MSR Titan Kettle
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Nov 8, 2005 at 12:11 pm #1217103John ChanMember
Great primary pot for 1 or 2 if you are going to boil water and add. I have even used it for cooking rice (you’ll need a pot cozy). I gave it a 4 because of the flimsy handles but I guess for UL cook gear that’s par for the course.Nov 27, 2005 at 4:27 pm #1345993Roger BBPL Member
Putting it simply it holds water and the water boils. With a pot cozy you can cook a meal. The handles save carrying a pot holder and the lid whilst tight ensures that the water boils in a timely manner (you can always use “foil” for a lid to save weight). As for weight well maybe there are lighter pots around but for me It works.Jan 13, 2006 at 4:40 pm #1348514Greg VaillancourtMember
My herd of Ti pots has grown to 4. I have this MSR, two Snow Peaks and a Vargo.
It is among the lightest Ti pots, is well finished, and has good capacity. It is quite a bit lighter than the Snow Peaks and doesn’t leave Ti dust on your hands like the Vargo.Jan 15, 2006 at 11:17 am #1348640Rick DreherBPL Member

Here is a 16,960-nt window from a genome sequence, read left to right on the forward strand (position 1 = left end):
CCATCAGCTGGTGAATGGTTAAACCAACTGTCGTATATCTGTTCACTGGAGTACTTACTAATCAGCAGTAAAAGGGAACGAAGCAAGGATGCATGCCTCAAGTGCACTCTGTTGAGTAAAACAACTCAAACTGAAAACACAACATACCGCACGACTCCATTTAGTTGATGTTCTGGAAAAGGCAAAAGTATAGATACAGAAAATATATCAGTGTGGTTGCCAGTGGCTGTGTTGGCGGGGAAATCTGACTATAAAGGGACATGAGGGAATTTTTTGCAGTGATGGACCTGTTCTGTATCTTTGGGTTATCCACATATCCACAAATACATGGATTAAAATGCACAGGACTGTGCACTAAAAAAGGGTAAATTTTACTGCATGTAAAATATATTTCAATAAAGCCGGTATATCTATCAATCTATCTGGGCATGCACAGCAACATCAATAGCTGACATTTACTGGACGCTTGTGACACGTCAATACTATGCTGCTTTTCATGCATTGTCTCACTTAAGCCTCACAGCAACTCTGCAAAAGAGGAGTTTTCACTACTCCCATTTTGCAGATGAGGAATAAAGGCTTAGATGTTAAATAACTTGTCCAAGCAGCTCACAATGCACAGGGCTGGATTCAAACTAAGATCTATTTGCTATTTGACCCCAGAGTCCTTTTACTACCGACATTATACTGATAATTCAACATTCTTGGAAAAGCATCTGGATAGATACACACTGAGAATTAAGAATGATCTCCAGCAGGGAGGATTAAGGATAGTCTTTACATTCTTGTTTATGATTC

@halfturboLocale: Northernish California
Noting the shape isn’t the most efficient for squeezing every btu from the stove, the MSR kettle remains a very good single-pot option. It packs nicely, works well with small to medium stoves, pours well and the lid really, really stays put.
I once considered the lid too tight until I realized I can easily pry it off using a spork handle in the spout, eliminating spillage when opening. Now I can better appreciate the safety aspect.
Like all pots with built-in handles, they either need to be folded away when using a windscreen, or some accommodation made to pass the handles through the screen. There’s no handle insulation to melt off.
Mine’s the original Japanese-made version–I presume the latest Thai-made issue maintains the material and build quality.Mar 7, 2006 at 7:37 am #1351984Glenn RobertsMember
@garkjrLocale: Southwestern Ohio
This is the pot I use a great deal of the time. It's tall enough to be a mug, but wide enough to avoid the stove flame overlapping up the side of the pot. The lid fits great, the handles work fine – but there are two minor quibbles.